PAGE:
Victorian popularizers of science: Designing nature for new audiences

Victorian popularizers of science: Designing nature for new audiences

Bernard Lightman

Chicago, US: University of Chicago Press 2007 | 545pp | ?20.00 (HB) ISBN 9780226481180

Reviewed by Bill Griffith 

After the Great Exhibition of 1851 and publication of Darwin’s Origin of Species  of 1859, the Victorian public were thirsty for knowledge of science and its applications. It was mainly professional writers, journalists and clerics rather than practising scientists who popularised science in Britain in the second half of the 19th century. The author of this book has limited himself to ’the most prolific, the most influential and the most interesting’ British popularisers in the second part of the 19th century - some 30 are considered.  

One chapter deals with practitioners who also popularised science. Thomas Huxley (1825-1893), the greatest of these, wrote (though chronically unable to meet deadlines) and lectured widely on a number of topics, and was of course ’Darwin’s bulldog’. His friend and contemporary, the great physicist John Tyndall (1820-1893), receives rather less attention, though we are told that he accidentally knocked a flask off the bench of the Royal Institution, leaped over the bench and caught the flask, to such acclaim that he repeated the feat later.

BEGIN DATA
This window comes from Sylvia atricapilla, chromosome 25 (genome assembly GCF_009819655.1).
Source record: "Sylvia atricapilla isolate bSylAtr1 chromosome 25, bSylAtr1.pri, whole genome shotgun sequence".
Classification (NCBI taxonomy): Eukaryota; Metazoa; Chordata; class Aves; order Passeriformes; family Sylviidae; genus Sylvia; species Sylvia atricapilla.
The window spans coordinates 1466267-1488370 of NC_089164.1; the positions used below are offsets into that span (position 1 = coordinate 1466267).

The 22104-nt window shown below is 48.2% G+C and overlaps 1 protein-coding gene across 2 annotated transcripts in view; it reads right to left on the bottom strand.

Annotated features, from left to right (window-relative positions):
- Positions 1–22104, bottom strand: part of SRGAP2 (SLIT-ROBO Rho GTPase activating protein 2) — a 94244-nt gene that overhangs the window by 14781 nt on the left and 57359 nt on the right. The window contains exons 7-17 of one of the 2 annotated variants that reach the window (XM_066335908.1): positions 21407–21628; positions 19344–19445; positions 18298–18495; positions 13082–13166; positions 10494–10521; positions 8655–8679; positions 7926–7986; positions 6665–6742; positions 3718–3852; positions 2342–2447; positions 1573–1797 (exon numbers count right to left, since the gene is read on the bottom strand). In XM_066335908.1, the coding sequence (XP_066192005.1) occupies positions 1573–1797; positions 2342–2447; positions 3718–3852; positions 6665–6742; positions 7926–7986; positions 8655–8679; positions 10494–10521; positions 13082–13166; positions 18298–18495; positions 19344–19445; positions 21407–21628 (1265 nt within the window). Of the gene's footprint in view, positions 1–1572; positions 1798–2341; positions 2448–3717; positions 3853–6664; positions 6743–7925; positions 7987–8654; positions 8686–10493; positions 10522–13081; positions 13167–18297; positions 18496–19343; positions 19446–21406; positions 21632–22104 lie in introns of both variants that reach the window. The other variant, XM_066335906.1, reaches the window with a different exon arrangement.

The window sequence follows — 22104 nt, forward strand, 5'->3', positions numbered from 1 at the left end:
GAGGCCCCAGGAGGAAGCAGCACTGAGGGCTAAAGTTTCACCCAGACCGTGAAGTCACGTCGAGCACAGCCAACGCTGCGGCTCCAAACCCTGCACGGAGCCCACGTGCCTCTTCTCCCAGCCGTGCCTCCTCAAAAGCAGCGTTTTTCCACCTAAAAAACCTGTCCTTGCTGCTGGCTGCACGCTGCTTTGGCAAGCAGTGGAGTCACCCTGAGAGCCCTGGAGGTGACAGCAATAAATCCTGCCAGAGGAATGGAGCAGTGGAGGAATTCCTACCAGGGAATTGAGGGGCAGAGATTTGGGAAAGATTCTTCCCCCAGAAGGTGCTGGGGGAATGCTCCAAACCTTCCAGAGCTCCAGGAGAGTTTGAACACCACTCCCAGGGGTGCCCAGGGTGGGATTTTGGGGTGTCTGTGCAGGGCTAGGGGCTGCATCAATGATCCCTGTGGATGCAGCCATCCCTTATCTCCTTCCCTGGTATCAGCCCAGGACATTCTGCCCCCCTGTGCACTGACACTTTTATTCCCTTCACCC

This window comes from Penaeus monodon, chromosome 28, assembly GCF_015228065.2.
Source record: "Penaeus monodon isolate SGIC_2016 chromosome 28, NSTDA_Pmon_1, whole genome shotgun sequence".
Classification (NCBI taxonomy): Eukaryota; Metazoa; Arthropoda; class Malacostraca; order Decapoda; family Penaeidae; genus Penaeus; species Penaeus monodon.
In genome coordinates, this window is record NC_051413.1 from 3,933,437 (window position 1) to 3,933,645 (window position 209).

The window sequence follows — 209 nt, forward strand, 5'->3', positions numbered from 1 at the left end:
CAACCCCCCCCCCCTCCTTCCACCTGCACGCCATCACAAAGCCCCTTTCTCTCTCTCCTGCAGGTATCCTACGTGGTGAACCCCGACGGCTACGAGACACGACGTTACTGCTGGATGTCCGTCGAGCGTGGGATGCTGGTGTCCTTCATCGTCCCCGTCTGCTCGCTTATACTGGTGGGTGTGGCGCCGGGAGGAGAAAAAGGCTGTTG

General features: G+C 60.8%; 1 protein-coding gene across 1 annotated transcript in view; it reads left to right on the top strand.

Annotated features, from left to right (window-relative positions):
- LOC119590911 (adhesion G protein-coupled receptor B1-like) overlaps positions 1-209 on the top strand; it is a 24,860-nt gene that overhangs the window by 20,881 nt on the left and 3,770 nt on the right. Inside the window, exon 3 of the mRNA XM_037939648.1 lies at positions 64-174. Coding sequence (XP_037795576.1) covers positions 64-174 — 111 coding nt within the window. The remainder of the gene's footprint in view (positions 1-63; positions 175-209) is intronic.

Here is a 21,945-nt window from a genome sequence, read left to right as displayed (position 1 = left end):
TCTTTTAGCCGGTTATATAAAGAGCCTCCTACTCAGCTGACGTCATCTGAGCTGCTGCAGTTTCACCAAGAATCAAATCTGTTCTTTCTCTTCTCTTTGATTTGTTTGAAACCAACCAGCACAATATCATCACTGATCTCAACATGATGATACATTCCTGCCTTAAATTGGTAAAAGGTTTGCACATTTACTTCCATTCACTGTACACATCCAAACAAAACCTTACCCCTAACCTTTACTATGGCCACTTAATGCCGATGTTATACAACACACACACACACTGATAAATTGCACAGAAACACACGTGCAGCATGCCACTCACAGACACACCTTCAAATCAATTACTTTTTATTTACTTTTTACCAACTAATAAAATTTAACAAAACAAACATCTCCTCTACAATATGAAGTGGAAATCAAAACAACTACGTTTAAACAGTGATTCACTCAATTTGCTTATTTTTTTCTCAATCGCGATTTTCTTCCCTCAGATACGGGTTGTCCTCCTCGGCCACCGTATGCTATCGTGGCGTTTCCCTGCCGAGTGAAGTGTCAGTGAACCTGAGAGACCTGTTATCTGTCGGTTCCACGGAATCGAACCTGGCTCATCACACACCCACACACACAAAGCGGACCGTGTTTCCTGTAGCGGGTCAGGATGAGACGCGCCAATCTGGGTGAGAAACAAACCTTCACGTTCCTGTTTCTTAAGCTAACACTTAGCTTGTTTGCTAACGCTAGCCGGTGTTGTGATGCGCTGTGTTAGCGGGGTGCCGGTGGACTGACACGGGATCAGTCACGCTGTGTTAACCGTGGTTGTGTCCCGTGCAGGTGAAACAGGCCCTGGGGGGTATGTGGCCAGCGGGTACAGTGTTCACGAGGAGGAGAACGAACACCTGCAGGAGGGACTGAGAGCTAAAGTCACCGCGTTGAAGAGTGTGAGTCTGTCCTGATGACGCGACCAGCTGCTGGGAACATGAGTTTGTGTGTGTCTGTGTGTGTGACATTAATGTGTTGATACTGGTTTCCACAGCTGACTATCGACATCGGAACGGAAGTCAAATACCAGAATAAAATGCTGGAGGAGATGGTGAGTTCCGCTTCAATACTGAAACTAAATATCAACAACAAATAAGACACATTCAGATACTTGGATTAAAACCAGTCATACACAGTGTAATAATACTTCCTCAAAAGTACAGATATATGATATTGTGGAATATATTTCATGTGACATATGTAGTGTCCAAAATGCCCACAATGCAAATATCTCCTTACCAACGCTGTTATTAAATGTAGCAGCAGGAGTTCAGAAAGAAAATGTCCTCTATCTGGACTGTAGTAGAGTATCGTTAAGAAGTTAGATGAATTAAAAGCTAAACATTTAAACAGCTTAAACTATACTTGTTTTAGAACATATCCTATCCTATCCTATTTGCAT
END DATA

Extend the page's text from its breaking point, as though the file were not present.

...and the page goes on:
Sadly, chemistry figures little in the book, partly perhaps because its main popularisers in that period were also deeply involved practitioners (Armstrong, Faraday and Frankland are briefly mentioned, but not Crookes or Hofmann). Jane Marcet’s highly popular and influential Conversations on Chemistry ( see Chemistry World  , June 2007, p 58), which inspired Faraday and many others is only fleetingly mentioned: admittedly it was published first in 1806, but reached a final (16th) edition in 1854. An entertaining chapter on showmen of science mentions John Henry Pepper (1821-1900), an analytical chemist who lectured and demonstrated chemistry and physics using optical illusions (’Pepper’s Ghosts’) and wrote a play (The Alchemist’s Daughter  ).  

This is a well-produced and amply referenced book, but perhaps of interest more to educationalists and social historians than to chemists.